Karen Mason was thrilled when her 6-year-old son Dylan asked to have his friend Tommy over for a playdate. “We want Dylan to play with kids his own age and develop good friendships, and he has had other playdates that have gone really well,” she relates. “Everything seemed to be going great until Tommy got very excited and threw a wooden block across the room and it hit my son on the side of the head. Dylan started crying, and when I saw how close the red mark was to his eye I quietly took Tommy aside and explained that ‘We don’t throw toys in this house.’ Then Tommy started to cry too.”
When it was time for pick-up and before Karen could explain what had happened, Tommy blurted out that Dylan’s mom had yelled at him. “It was definitely icy after that, and, needless to say, Dylan has never been invited over to Tommy’s house,” Karen says. It’s sometimes very hard to know how to handle sticky things that come up on playdates.
Karen certainly isn’t alone. Navigating the politics of playdates isn’t always easy. Everyone is trying to negotiate their way through a territory where the rules of behavior and protocol aren’t always clear. But the experts say there are simple ways to create happy, successful, and fun-filled get-togethers.
Talk It Through
“Because playdates need to be made between parents, that initial talk is a perfect time to cover key issues,” says Sam von Reiche, Psy.D., a licensed clinical psychologist and Certified Success Coach in Clifton, New Jersey. “If your son can become overly hyper at the bowling alley, and sometimes needs to be told to sit a game out, this is the time to inform the other parent.”
Of course, it takes a village to raise a child, and if your child is going to be spending time at another kid’s house, supervised by that child’s parents, the parents need to have some basic authority transferred to them or they cannot protect your child’s safety and well-being. You want the other child’s parents to be able to break up a fight. Or say no if your child wants to eat something he’s allergic to, like peanuts.
Don’t Forget, It’s About Play
The main thing to remember is that playdates should be fun for kids and easy for parents, explains Anastasia Gavalas, author of Wing It: 6 Simple Steps to Succeed as a Modern Day Parent. Deciding on the best time to have a playdate is important. After school can be tiring for younger children, especially if they have school the next day. But, non-school days give kids ample time and flexibility to engage with friends and play freely. “Playdates can be great opportunities to help teach children how to interact positively and develop relationships,” says Gavalas. “If it feels stressful or tiring, then parents need to shift their focus. Kids don’t care about making everything ‘just right.’ They simply want to play and have fun.”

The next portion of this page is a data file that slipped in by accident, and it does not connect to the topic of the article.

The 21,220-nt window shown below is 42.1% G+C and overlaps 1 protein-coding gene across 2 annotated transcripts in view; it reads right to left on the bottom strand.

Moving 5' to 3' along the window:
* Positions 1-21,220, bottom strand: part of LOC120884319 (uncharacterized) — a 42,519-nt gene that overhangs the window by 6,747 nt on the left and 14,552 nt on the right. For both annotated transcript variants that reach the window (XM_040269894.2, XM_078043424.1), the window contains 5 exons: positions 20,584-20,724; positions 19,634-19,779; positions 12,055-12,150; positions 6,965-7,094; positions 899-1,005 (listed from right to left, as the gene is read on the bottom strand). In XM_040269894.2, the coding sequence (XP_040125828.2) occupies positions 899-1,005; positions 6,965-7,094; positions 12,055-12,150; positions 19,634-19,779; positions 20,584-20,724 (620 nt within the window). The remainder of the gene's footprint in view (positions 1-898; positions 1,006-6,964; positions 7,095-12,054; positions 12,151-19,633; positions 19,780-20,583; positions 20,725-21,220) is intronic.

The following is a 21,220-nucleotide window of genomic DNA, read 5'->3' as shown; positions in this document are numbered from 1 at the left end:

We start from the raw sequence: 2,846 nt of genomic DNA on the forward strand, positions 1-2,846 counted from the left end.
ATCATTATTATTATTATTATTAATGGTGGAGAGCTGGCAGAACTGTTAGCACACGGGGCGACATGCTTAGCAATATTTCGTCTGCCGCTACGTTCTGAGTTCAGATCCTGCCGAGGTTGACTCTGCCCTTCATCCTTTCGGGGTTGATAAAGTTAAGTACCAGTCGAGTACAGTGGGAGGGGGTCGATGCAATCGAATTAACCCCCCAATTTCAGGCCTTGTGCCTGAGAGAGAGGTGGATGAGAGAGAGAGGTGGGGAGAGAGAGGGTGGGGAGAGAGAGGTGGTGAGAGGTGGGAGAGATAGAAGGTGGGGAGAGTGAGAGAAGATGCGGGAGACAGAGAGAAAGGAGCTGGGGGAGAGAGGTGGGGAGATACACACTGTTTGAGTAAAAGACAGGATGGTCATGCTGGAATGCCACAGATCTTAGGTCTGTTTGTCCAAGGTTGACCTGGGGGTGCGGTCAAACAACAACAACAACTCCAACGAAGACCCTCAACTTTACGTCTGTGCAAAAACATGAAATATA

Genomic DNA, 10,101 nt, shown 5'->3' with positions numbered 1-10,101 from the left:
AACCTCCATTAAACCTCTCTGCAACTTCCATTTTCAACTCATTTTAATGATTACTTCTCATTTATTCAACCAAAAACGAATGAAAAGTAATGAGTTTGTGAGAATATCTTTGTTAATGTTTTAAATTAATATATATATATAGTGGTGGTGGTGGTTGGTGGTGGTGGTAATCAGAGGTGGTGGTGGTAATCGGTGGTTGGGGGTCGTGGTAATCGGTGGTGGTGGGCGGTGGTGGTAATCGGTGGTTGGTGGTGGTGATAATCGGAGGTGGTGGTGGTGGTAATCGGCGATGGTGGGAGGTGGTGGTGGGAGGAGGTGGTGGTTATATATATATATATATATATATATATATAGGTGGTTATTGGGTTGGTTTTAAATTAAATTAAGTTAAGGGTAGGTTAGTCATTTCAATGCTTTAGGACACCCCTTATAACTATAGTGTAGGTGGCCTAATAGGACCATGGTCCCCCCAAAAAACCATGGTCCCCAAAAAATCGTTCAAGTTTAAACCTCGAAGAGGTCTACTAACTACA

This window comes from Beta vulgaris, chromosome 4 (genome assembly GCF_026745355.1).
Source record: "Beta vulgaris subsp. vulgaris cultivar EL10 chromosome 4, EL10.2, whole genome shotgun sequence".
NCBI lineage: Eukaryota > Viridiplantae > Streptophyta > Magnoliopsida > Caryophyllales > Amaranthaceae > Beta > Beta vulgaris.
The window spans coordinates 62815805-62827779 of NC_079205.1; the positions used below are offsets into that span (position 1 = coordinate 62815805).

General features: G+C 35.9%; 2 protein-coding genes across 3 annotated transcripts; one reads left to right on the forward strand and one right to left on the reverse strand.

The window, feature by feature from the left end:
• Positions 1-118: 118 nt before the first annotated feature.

There are those times when the adults are friends and would love for the kids to connect, but it just doesn’t seem to happen. “If the kids don’t like each other, then just forget the playdate,” says Donald K. Freedheim, Ph.D., a professor emeritus of psychology at Case Western reserve University in Cleveland. “On the flip side, if the parents don’t get along, and the kids want a playdate, the parents should swallow their differences and arrange a date.”
Freedheim also notes it’s not always necessary to reciprocate if your child is invited to another friend’s home. “Life is not about 50-50, it’s about how things balance out in the long haul,” he explains. Having said that, “If a parent always entertains your child, and you rarely reciprocate, it is bad manners and bad karma combined.” And that’s also true when it comes to the finances of the playdate. “If another kid’s parents always pay your child’s way, and you don’t offer to do the same, it’s simply not so nice! And poor modeling for your child, who absorbs it all like a sponge,” says Freedheim. On a budget? Volunteer to drive the kids to dance class each week to even things up.
At the end of the day, navigating playdates may be a bit of work for the parents, but well worth it for your kids.
Have you experienced playdate problems? Share your story in the comments.